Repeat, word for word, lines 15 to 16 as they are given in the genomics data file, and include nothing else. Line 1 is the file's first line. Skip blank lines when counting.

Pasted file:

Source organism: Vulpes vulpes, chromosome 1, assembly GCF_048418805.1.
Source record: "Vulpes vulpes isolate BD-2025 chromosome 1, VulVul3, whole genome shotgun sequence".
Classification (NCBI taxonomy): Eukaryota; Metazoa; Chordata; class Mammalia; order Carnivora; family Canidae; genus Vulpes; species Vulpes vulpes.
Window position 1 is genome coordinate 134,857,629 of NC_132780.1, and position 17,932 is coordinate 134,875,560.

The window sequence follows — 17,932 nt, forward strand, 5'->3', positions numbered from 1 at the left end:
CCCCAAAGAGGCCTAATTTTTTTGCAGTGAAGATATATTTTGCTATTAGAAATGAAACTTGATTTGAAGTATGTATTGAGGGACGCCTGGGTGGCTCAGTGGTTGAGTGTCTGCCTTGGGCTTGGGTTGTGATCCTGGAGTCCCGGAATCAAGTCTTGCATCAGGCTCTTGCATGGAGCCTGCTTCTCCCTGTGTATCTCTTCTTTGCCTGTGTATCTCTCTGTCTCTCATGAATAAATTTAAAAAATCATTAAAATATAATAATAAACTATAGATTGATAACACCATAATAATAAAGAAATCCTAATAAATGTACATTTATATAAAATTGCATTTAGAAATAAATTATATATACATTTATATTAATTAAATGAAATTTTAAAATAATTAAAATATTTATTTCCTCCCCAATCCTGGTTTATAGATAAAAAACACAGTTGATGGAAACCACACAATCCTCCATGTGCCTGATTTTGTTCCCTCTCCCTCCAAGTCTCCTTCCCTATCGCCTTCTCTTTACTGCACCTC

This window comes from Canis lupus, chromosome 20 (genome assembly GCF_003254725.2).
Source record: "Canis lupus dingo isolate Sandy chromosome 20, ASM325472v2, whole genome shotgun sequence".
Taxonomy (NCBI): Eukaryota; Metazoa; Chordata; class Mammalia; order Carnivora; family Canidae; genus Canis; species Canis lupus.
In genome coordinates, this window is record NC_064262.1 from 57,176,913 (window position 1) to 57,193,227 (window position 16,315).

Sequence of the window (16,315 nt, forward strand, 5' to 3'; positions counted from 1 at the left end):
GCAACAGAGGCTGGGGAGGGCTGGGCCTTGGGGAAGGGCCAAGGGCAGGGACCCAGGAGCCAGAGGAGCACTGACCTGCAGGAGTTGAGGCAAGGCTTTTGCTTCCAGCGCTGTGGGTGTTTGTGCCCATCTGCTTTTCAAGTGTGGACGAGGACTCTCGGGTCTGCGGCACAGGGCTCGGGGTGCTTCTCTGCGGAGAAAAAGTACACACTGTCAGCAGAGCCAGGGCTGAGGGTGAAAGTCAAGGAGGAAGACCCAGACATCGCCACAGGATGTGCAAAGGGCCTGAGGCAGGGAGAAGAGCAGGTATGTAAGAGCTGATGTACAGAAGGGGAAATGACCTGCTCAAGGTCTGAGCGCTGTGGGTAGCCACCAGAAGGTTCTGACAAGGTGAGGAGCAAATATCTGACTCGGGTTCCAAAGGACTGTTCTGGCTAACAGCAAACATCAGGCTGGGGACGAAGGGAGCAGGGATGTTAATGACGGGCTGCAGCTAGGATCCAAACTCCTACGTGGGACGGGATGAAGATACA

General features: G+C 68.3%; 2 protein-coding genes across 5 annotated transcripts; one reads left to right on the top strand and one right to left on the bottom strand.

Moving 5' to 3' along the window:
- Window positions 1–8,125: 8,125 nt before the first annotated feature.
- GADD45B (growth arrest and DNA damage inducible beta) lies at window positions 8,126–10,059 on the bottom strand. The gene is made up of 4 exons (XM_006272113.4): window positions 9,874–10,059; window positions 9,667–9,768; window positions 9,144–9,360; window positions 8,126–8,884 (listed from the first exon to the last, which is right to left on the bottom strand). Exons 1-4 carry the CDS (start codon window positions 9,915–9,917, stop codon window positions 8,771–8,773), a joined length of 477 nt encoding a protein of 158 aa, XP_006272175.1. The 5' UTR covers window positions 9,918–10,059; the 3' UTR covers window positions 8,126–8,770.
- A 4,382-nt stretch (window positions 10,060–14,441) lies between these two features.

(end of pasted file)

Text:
- Window positions 1–8,125: 8,125 nt before the first annotated feature.
- GADD45B (growth arrest and DNA damage inducible beta) lies at window positions 8,126–10,059 on the bottom strand. The gene is made up of 4 exons (XM_006272113.4): window positions 9,874–10,059; window positions 9,667–9,768; window positions 9,144–9,360; window positions 8,126–8,884 (listed from the first exon to the last, which is right to left on the bottom strand). Exons 1-4 carry the CDS (start codon window positions 9,915–9,917, stop codon window positions 8,771–8,773), a joined length of 477 nt encoding a protein of 158 aa, XP_006272175.1. The 5' UTR covers window positions 9,918–10,059; the 3' UTR covers window positions 8,126–8,770.